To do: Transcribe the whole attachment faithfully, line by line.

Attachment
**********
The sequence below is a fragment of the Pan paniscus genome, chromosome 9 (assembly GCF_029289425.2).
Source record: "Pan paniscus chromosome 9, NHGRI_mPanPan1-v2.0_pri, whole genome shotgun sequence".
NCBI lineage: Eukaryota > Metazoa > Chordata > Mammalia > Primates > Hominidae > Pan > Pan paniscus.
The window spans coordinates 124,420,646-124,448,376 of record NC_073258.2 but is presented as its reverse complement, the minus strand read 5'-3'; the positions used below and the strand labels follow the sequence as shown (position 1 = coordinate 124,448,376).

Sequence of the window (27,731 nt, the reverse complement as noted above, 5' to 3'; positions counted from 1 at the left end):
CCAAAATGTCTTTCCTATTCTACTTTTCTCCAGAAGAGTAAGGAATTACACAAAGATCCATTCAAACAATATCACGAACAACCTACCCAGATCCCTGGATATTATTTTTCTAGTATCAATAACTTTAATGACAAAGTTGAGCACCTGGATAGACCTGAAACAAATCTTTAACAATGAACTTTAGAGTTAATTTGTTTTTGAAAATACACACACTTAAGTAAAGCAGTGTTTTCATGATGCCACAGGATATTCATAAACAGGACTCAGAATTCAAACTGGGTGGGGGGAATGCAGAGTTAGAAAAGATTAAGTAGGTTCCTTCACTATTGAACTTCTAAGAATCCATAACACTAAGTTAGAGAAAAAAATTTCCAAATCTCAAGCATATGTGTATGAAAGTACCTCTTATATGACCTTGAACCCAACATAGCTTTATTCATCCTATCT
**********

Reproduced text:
The sequence below is a fragment of the Pan paniscus genome, chromosome 9 (assembly GCF_029289425.2).
Source record: "Pan paniscus chromosome 9, NHGRI_mPanPan1-v2.0_pri, whole genome shotgun sequence".
NCBI lineage: Eukaryota > Metazoa > Chordata > Mammalia > Primates > Hominidae > Pan > Pan paniscus.
The window spans coordinates 124,420,646-124,448,376 of record NC_073258.2 but is presented as its reverse complement, the minus strand read 5'-3'; the positions used below and the strand labels follow the sequence as shown (position 1 = coordinate 124,448,376).

Sequence of the window (27,731 nt, the reverse complement as noted above, 5' to 3'; positions counted from 1 at the left end):
CCAAAATGTCTTTCCTATTCTACTTTTCTCCAGAAGAGTAAGGAATTACACAAAGATCCATTCAAACAATATCACGAACAACCTACCCAGATCCCTGGATATTATTTTTCTAGTATCAATAACTTTAATGACAAAGTTGAGCACCTGGATAGACCTGAAACAAATCTTTAACAATGAACTTTAGAGTTAATTTGTTTTTGAAAATACACACACTTAAGTAAAGCAGTGTTTTCATGATGCCACAGGATATTCATAAACAGGACTCAGAATTCAAACTGGGTGGGGGGAATGCAGAGTTAGAAAAGATTAAGTAGGTTCCTTCACTATTGAACTTCTAAGAATCCATAACACTAAGTTAGAGAAAAAAATTTCCAAATCTCAAGCATATGTGTATGAAAGTACCTCTTATATGACCTTGAACCCAACATAGCTTTATTCATCCTATCT